Although metallic contaminants, existing as oxide or sulfide scale may be removed, at least in part, by a relatively simple filtering technique, and the water soluble salts are at least part removable by washing in a subsequent dehydration procedure, a much more severe treatment is required to effect the destructive removal of the organo-metallic compounds. However, the higher molecular weight organo-metallic molecules in these feedstocks can only be broken down when operating under operating conditions more severe than needed for desulfurization, which also tend to accelerate catalyst deactivation due to accelerated coke and metal deposition on the catalyst surfaces.

Therefore, it has been suggested that metals removal prior to treatment of non-metallic impurities such as sulfur is indispensable. Simultaneous treatment of the hydrocarbon for removal of all these impurities without pretreatment for metals removal requires an amount of catalyst in large excess to the theoretical amount required for desulfurization. Because catalysts for these desulfurization operations are very expensive, inexpensive demetallation catalysts having excellent demetallation characteristics have been sought.

When demetallation treatment is carried out beforehand, hydrocarbons are treated by using either an ordinary or high porosity desulfurization catalyst or a waste catalyst having almost no desulfurization activity or by using bauxite, red mud and the like as the catalyst in a so-called guard reactor. All these catalysts, however, have defects in that either the activity of demetallation is low or the life of the catalyst is too short and, moreover, they are very unsatisfactory for the purpose of carrying out a selective and effective demetallation reaction.

In the case of a catalyst having a relatively high demetallation activity, the desulfurization reaction also proceeds simultaneously. The demetallation reaction, like the desulfurization reaction, is a hydrogenation reaction which is carried out in the presence of a catalyst under hydrogen pressure and at a high temperature. The demetallation reaction commonly takes place together with the desulfurization reaction since metals are deposited on the active catalyst sites during the desulfurization reaction. In desulfurization treatments using conventional desulfurization catalysts, the higher the desulfurization is raised, the higher the demetallation becomes. The desulfurization and demetallation reactions take place in an almost definite proportion under the same conditions. Even when demetallation is carried using the conventional desulfurization catalyst, it is totally impossible to avoid the desulfurization reaction which takes place in the definite proportion.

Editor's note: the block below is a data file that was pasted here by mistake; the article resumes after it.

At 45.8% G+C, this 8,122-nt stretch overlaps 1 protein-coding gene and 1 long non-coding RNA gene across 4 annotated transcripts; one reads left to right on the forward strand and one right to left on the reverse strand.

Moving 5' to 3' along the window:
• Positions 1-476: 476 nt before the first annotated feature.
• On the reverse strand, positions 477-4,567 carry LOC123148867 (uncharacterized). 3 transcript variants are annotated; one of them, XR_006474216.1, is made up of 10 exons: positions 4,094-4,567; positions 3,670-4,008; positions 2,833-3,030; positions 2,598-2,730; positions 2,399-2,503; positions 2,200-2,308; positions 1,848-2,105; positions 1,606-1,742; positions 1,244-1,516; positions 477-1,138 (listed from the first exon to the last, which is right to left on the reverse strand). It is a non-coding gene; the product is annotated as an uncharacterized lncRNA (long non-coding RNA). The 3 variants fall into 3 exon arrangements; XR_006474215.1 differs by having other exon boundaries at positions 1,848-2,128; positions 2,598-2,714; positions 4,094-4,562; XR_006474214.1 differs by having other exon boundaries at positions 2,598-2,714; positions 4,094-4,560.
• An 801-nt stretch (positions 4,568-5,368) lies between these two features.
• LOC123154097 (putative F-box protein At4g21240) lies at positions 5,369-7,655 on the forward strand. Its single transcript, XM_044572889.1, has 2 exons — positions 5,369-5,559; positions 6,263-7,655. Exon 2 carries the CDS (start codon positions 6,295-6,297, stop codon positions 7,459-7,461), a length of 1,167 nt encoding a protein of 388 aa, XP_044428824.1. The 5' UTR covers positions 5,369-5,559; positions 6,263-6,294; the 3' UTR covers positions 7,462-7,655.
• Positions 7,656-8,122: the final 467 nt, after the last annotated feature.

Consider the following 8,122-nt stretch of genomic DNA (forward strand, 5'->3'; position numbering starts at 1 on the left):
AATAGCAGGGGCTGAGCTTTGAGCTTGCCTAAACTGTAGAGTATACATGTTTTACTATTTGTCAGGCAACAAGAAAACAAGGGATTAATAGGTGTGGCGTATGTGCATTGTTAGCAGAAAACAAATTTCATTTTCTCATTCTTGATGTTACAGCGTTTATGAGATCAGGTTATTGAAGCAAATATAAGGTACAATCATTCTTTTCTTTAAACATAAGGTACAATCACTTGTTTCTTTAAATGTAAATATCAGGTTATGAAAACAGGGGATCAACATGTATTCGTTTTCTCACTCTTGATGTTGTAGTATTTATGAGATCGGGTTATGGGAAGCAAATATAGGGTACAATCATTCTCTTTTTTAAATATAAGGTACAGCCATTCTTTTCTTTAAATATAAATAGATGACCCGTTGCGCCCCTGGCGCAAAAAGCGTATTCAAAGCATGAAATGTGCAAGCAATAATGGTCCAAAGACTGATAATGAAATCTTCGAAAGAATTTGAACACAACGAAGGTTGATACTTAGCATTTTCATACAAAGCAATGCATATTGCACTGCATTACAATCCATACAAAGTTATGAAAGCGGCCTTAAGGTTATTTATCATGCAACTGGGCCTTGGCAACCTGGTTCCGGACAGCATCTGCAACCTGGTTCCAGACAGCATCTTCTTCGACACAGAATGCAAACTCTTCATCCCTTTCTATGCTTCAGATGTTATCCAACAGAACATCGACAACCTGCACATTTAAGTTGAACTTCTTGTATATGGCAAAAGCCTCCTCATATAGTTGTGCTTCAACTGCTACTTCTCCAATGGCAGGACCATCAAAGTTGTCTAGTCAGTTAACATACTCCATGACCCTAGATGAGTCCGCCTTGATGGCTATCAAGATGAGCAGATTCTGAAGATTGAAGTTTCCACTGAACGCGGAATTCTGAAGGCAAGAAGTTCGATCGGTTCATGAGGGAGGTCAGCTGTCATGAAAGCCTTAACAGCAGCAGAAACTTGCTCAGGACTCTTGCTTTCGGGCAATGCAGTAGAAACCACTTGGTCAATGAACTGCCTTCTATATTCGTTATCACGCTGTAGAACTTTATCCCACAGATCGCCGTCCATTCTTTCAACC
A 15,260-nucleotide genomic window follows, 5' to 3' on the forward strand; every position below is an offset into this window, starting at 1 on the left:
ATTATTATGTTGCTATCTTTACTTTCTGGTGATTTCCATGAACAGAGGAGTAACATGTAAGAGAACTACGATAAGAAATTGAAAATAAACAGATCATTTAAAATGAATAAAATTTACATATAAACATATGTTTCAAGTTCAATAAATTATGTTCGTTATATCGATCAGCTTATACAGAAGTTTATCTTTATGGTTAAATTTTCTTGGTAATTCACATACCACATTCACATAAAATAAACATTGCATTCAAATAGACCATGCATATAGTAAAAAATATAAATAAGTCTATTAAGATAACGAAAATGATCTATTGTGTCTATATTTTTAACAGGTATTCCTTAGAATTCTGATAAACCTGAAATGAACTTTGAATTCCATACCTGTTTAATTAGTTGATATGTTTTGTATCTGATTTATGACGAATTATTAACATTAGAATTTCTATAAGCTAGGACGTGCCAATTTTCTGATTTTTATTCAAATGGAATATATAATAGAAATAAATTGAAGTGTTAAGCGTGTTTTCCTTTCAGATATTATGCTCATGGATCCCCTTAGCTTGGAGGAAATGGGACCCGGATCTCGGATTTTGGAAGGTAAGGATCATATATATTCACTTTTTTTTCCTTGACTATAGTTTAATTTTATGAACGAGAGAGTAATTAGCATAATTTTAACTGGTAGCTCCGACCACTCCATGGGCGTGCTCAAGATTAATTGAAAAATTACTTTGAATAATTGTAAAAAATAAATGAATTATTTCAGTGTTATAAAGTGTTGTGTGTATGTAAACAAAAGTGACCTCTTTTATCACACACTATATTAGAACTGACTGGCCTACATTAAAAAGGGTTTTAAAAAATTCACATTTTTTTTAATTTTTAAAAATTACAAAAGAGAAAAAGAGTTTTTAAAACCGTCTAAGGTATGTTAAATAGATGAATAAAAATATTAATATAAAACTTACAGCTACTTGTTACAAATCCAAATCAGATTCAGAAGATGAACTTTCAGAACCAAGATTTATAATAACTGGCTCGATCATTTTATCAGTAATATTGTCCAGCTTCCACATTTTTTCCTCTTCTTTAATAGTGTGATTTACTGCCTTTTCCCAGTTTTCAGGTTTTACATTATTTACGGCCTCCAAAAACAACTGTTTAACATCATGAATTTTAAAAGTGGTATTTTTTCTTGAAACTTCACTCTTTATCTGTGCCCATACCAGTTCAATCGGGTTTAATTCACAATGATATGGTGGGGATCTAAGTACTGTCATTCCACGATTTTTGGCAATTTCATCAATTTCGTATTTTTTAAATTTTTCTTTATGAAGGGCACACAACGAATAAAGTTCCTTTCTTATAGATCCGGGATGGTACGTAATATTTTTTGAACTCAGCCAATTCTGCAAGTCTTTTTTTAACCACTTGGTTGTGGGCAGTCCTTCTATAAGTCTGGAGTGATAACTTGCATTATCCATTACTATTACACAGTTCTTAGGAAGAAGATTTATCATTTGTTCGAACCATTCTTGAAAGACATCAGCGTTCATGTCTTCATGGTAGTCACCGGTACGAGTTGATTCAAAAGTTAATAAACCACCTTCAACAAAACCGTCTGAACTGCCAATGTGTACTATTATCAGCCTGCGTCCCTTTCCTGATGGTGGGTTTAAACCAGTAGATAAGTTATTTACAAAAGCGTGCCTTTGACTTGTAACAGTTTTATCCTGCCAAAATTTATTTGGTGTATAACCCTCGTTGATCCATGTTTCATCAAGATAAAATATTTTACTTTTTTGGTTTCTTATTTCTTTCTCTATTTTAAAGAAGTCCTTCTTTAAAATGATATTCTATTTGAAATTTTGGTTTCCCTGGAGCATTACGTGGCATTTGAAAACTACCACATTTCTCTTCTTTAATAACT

At the present time and certainly for several years into the foreseeable future, low sulfur fuel oils are and will be in critical demand. At the same time that recent legislation has reduced the allowable sulfur levels in fuel oils, the overall demand for fuel oils has increased markedly. As a consequence, the need for desulfurized petroleum products such as fuel oils has been doubly increased.

An object of this invention is to provide a method for the hydrodesulfurization of metals and sulfur containing petroleum oils, preferably those containing residua hydrocarbon fractions, whereby the operating cycle, that is, the number of days on stream, for such a process may be significantly increased without any significant decrease in sulfur removal. An additional object of this invention is to provide a method for hydrodesulfurizing petroleum oils, preferably those containing residua hydrocarbon fractions, whereby the severity of the operation and the attendant investment in operating costs are decreased. Another object of this invention is to provide a hydrodesulfurization method and catalyst whereby the metals poisoning of the desulfurization catalyst is significantly reduced. Other and additional objectives of this invention will become obvious to those skilled in the art following a consideration of the entire specification including the claims.